Westmont’s literary magazine The Phoenix kicked off its 2018-2019 season with an open mic event at the observatory. Despite a no-microphone restriction, malfunctioning lights, and competition from an all-campus lecture held the same night, the event was a massive success, and there were more audience members than chairs. The night began at 7:00 pm on September 20 with an acoustic performance from Upside Down Kingdom. Led by Kieran Clark and Olivia Essen, the group first assembled as an informal worship team two years ago. Upside Down Kingdom performed five original worship songs, and even invited the audience to sing along. The band has recorded a studio album that will become available soon. The first two singles from the album are currently available on Spotify.
The open mic portion of the event began after a brief break when guests and performers enjoyed refreshments. Most performers read original poetry, with a couple musical performances interspersed throughout the lineup. Matthew Lee shared a moving piece about multiracial identity, and Alena Nemitz read a stellar poem about femininity. Later, Olivia Stowell performed her spiritual poem “Sestina for Eurydice,” and Gabe Grabowski recited “The Sacred Place,” a short piece he wrote about his experiences in the mountains in the Santa Barbara area. The two musical acts were both covers: Miah Williams and Dylan Lourenco performed a version of “Put Your Records On” by Corinne Bailey Rae, and Hannah Martin and Brenna Ritchey played “River” by Leon Bridges. Both songs excellently showcased their respective singers’ vocal prowess.
Perhaps the most unique performance came from Kenny Galindo: two volunteers held hand-made scale models of the planets as Galindo, an astrophysics enthusiast, recited lyrics from a series of songs he wrote about our solar system’s planets. “I’d have liked to perform them at Westmont sometime,” said Galindo, “but there’s no piano here tonight.” Those who stuck around to the evening’s conclusion were lucky enough to witness Drake Bogataj’s act. Bogataj, who arrived late, performed a two minute yo-yo freestyle set to music. Although he only began the hobby a year and a half ago, he exhibited incredible prowess during his set.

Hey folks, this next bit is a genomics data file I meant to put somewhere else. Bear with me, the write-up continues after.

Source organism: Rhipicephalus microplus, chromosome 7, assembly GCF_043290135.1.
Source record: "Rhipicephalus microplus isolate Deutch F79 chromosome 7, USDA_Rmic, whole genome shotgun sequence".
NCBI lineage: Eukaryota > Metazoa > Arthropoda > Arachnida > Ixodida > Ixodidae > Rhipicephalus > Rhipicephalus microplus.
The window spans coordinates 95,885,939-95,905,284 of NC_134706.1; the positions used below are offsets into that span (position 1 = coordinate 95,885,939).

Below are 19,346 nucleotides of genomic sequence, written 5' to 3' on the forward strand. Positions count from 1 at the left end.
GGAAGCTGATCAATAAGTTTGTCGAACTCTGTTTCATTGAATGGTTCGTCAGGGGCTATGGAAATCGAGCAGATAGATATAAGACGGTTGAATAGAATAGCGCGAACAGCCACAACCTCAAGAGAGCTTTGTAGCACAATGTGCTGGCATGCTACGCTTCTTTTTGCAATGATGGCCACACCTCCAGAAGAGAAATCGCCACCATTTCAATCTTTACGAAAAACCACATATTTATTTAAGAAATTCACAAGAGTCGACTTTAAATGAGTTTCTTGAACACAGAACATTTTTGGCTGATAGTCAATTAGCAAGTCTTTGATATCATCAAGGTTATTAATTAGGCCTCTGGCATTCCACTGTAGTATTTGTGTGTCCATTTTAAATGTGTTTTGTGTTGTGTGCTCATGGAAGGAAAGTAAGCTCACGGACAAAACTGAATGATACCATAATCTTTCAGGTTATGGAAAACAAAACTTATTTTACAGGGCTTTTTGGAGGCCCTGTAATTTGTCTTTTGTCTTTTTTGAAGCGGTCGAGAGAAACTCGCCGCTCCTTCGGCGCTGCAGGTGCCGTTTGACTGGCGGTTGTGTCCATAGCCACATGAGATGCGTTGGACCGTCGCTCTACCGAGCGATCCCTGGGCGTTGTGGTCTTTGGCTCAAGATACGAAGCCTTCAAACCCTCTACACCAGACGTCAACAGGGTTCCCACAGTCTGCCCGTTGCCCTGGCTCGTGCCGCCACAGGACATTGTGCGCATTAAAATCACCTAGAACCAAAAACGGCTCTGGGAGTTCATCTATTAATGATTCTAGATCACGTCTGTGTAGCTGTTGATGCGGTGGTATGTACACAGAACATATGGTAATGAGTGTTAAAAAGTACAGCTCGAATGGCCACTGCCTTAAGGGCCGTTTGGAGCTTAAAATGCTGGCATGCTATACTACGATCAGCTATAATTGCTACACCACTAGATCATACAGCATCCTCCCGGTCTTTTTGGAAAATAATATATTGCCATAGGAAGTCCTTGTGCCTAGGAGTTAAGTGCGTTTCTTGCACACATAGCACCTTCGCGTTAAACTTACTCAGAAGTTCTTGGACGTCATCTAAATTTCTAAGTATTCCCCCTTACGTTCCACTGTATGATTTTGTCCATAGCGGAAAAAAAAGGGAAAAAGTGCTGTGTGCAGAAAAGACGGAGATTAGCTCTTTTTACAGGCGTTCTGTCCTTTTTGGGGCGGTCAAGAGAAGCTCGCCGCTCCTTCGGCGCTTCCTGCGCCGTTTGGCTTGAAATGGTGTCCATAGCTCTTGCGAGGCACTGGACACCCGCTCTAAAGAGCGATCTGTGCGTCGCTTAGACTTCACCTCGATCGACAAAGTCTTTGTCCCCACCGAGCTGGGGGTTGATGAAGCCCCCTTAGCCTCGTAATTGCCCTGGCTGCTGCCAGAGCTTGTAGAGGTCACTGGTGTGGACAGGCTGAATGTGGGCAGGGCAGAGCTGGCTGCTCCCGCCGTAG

Performers and audience members alike viewed the event as a major success. “I felt really positively about it,” said Phoenix editor-in-chief Sam Gee. “The lack of the microphone could have been a disaster, but I think that it actually enhanced the experience by making the event more intimate and creating a more welcoming atmosphere where people felt safe to share their work.”
What’s next for the Phoenix? The literary magazine will be published toward the end of the spring semester, comprised entirely of Westmont student submissions. In addition to the print publication of visual art and poetry, this year’s Phoenix will also include a digital element—a compilation album of students’ musical compositions and performances, available on Spotify. Performers from the open mic will hopefully share their work through one of these mediums in the spring. Later in the year, writers, visual artists, and musicians who want to contribute to the Phoenix will be able to submit their work to the magazine’s editors for consideration.